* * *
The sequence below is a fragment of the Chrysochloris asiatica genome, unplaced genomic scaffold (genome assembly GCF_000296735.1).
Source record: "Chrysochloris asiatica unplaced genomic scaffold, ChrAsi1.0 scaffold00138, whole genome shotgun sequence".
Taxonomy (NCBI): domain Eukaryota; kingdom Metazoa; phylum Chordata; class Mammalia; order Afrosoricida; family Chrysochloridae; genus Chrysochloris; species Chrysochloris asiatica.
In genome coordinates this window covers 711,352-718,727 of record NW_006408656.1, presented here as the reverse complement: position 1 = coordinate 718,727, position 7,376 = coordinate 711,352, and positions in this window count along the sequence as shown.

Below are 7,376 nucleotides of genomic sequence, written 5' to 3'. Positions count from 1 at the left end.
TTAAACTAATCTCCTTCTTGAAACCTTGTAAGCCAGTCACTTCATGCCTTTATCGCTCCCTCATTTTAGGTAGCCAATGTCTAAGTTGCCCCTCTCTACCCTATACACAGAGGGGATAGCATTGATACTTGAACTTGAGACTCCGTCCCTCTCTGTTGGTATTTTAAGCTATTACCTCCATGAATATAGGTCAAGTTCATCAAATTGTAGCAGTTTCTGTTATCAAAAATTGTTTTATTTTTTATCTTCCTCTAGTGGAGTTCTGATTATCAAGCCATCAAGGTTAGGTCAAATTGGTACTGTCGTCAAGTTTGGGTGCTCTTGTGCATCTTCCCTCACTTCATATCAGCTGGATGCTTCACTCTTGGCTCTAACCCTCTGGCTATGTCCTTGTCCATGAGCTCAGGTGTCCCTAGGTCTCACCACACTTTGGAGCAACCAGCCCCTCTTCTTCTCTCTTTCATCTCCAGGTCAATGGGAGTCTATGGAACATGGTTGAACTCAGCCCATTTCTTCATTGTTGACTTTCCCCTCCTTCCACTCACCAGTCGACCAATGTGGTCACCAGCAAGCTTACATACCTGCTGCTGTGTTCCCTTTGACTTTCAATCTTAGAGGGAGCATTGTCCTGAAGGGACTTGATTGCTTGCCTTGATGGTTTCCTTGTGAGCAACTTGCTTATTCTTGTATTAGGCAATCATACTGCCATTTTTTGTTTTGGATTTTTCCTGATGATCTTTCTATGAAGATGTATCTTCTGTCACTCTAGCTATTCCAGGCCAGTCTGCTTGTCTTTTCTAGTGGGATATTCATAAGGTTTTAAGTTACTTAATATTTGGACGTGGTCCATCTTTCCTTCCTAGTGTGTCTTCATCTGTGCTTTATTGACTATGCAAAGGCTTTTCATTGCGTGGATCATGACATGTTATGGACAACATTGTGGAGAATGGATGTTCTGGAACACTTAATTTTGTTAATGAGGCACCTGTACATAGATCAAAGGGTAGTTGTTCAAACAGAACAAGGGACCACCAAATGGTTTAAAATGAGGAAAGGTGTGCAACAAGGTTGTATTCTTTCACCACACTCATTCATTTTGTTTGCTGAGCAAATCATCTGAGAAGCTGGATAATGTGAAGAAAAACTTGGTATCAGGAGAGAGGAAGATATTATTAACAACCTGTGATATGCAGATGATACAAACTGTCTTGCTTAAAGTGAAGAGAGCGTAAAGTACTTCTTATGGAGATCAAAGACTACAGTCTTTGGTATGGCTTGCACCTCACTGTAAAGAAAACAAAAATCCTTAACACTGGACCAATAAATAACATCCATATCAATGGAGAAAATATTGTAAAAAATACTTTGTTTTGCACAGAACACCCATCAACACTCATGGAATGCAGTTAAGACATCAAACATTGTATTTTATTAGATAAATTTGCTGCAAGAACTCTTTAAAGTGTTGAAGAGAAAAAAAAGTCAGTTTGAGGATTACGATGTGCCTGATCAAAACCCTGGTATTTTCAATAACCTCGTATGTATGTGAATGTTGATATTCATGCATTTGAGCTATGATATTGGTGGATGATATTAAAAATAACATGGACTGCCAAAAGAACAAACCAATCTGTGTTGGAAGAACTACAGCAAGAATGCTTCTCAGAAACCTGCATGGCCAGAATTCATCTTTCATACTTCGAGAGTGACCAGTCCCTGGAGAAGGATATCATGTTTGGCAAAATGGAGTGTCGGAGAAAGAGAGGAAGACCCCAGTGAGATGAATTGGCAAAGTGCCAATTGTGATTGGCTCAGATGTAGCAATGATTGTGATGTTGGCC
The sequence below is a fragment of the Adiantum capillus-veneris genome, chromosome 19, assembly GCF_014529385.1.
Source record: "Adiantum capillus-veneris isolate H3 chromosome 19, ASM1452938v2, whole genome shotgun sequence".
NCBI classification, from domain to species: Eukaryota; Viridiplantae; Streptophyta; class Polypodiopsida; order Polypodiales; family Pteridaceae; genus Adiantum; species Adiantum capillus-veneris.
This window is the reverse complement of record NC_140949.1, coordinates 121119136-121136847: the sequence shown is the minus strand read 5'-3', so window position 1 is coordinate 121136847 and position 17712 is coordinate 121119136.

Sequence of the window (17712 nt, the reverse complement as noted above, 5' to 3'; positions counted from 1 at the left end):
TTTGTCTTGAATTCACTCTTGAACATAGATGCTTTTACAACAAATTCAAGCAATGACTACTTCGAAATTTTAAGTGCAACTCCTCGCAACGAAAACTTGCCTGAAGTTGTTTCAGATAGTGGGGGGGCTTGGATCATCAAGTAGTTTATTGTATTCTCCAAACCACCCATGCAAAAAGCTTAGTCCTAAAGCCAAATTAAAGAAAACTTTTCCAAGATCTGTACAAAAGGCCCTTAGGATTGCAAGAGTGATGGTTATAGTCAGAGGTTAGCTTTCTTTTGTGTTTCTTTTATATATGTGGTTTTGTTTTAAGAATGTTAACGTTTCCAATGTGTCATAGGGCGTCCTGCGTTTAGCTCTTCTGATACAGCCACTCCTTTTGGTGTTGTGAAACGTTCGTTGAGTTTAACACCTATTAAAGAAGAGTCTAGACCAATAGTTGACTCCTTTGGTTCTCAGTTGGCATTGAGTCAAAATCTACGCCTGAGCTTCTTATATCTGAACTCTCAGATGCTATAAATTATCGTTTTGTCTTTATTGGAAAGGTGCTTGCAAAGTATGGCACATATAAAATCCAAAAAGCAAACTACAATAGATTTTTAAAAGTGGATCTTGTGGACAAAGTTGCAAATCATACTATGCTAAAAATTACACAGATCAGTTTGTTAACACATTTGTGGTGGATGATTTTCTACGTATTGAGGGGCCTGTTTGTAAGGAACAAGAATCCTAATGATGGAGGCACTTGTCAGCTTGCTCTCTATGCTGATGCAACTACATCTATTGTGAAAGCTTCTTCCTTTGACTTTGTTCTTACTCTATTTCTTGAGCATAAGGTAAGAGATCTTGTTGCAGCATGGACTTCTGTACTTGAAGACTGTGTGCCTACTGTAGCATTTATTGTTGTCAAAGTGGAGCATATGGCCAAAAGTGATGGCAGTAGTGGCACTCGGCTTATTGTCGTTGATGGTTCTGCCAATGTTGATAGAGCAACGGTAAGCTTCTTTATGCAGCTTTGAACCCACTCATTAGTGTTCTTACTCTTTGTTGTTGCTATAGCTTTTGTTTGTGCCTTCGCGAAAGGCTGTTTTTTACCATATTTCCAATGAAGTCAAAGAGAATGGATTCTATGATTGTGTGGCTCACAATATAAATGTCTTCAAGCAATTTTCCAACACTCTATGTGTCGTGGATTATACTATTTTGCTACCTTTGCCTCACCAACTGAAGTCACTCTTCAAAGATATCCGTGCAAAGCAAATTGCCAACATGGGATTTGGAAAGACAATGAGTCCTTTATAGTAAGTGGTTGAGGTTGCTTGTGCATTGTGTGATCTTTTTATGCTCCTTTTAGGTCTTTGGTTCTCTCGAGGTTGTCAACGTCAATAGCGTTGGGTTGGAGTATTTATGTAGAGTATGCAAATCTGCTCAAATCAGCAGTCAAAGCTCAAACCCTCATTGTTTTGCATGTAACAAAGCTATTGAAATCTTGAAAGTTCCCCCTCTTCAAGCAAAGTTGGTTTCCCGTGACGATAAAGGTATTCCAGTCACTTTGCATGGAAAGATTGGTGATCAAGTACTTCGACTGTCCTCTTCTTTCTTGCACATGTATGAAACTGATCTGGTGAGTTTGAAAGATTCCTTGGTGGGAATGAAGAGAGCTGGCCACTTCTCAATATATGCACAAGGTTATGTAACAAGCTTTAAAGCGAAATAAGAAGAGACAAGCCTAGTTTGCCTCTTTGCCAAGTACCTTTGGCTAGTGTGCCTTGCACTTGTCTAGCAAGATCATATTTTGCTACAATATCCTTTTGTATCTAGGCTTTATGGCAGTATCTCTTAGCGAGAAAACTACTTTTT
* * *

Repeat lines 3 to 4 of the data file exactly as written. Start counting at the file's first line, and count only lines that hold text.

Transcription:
Taxonomy (NCBI): domain Eukaryota; kingdom Metazoa; phylum Chordata; class Mammalia; order Afrosoricida; family Chrysochloridae; genus Chrysochloris; species Chrysochloris asiatica.
In genome coordinates this window covers 711,352-718,727 of record NW_006408656.1, presented here as the reverse complement: position 1 = coordinate 718,727, position 7,376 = coordinate 711,352, and positions in this window count along the sequence as shown.